Stocks discussed on the in-depth session of Jim Cramer's Mad Money TV Program, Thursday April 17.
Some dips are made to be bought. We might not like what caused the pullback, but it might be worth taking advantage of "buyable dips" like Google (GOOG), (GOOGL) and IBM (IBM). Both disappointed with their earnings reports and declined afterwards. Investing in these stocks involves long-term decision-making rather than trading around catalysts. Google's "crime" was that it missed the street's estimates, but Google's management doesn't help analysts make these estimates. It is a "rare bird," in that Google's management doesn't give guidance. When Google misses, it is far less important than when other companies miss, because analysts are forming estimates with a lack of information. Google is growing at a 19% rate but has a multiple of only 17; money managers are likely to start buying this stock on the decline. Based on these numbers, Google is one of the cheapest stocks in the S&P 500. Management is investing money for its future rather than buying back stock and has a game plan to more effectively monetize mobile.
IBM reported a decline in revenue growth, "miserable" earnings and "suspect" cash flow. IBM is, however, a value stock based on next year's earnings with a new hardware cycle and improved cloud innovations. Cramer suggests buying IBM now when it is "on sale."
Cramer took some calls:
B&G Foods (BGS) is an attractive idea with a 4.3% yield. The stock didn't report a good quarter, but it is well-managed. Cramer would take some profits off the top and let the rest run.
Zebra (ZBRA) is "really good. You will hear much more from me about Zebra in the next two weeks," said Cramer.
Celldex (CLDX): "We caught a double, we left it, and we have not looked back."
CEO Interview: John McAvoy, Consolidated Edison (NYSE:ED)
Consolidated Edison (ED) is a leading energy provider for New York City and surrounding areas, and has the largest underground electric system in the country. ED doesn't own power generation assets, and therefore, is immunized against aggressive EPA action and volatile commodity costs. However, ED has to deal with aging infrastructure, and CEO John McAvoy discussed the aggressive plans for infrastructure renewal as well as converting more buildings from oil use to gas. The stock has a generous yield of 4.5%, and may get sold along with other high-yielders when interest rates increase. The stock has risen 87% since Cramer got behind it in 2009, and while this is less than the increase for the S&P 500, ED is a stock many people own for dividend protection rather than for a radical increase in share price. The company is developing a device that is connected to wifi and will allow the user to adjust the thermostat or air conditioner from a smart device. The company is involved with solar energy in a wholesale context and is in the process of facilitating solar use. Cramer thinks ED is a solid, high-yielding stock.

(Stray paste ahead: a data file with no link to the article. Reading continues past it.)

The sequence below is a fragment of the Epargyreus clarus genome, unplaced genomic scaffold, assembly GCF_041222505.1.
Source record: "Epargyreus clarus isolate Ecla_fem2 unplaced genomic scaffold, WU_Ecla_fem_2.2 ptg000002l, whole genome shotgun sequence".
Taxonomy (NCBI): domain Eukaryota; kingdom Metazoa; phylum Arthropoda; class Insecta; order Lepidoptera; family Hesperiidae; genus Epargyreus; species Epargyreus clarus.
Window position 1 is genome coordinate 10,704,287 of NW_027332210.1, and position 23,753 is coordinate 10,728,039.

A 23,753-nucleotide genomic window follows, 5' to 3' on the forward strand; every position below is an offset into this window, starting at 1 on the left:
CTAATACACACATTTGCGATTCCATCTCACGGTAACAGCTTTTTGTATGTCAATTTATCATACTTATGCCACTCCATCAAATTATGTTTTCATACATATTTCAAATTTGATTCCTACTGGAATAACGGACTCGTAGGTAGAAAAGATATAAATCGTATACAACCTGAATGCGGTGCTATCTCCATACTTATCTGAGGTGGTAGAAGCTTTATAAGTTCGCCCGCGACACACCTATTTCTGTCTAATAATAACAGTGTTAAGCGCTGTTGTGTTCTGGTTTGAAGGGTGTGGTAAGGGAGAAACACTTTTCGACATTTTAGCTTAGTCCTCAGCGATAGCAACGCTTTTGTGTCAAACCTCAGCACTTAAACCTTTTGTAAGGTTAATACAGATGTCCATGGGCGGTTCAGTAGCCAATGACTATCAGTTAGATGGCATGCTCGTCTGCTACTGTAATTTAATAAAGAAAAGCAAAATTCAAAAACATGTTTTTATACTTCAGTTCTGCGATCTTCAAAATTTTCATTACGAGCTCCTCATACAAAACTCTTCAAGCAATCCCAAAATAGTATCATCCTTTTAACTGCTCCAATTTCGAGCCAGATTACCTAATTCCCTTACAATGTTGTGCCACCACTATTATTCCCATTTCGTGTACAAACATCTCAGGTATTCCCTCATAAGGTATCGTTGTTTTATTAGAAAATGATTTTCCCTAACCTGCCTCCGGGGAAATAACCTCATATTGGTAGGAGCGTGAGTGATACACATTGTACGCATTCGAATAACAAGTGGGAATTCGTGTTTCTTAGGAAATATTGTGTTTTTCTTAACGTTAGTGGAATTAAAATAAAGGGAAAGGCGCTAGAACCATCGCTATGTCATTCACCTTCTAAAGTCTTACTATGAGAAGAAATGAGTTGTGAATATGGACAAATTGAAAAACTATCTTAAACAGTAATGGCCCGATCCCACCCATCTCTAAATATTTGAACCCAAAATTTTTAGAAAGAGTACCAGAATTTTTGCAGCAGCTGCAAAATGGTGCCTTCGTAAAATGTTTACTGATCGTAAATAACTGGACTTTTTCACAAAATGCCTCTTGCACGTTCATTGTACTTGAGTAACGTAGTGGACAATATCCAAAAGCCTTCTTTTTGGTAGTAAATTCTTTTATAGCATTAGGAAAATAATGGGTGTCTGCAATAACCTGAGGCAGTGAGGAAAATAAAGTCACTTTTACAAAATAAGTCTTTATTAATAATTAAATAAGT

CEO Interview: Nicholas Pinchuk, Snap On (NYSE:SNA)
Snap On (SNA) makes premium tools for a variety of clients, including those in the automotive, aerospace and agriculture industries. It has an overseas business and is a non-stop innovator. The company beat earnings by 8 cents on revenues that rose 6.2% yoy. Its commercial and industrial sales were up 9% thanks to the huge turn in the European segment. The stock has risen 23% since Cramer last spoke to CEO Nicholas Pinchuk in July, and Cramer thinks the stock has further to run.
The CEO discussed how the company innovates with its tools based on the company's understanding about the realities of the workplace. Snap On began as an automotive company, but has extended to industries that require "reliability and repeatability" from tools. While some criticized the company's move into Europe, global expansion has been successful. China's cars are relatively new compared to those in the West, and the repair cycle in China has just begun. Cramer is bullish on Snap On.
CEO Interview: Beth Mooney, KeyCorp (NYSE:KEY)
The banks became real "dogs" for a while before earnings season, and then some financials reported decent quarters. KeyCorp (KEY) is a regional bank that beat earnings estimates by 2 cents, with in-line revenues, 4% loan growth and a 9% rise in commercial lending. If interest rates increase, KeyCorp should be a main beneficiary. The company has buyback authorization and it has been approved to increase its dividend. The stock has gained 16% since Cramer spoke to CEO Beth Mooney in October. KeyCorp expects more loan growth and more opportunities to return capital to shareholders. "This is the best performance of any of the bank stocks I follow," said Cramer.
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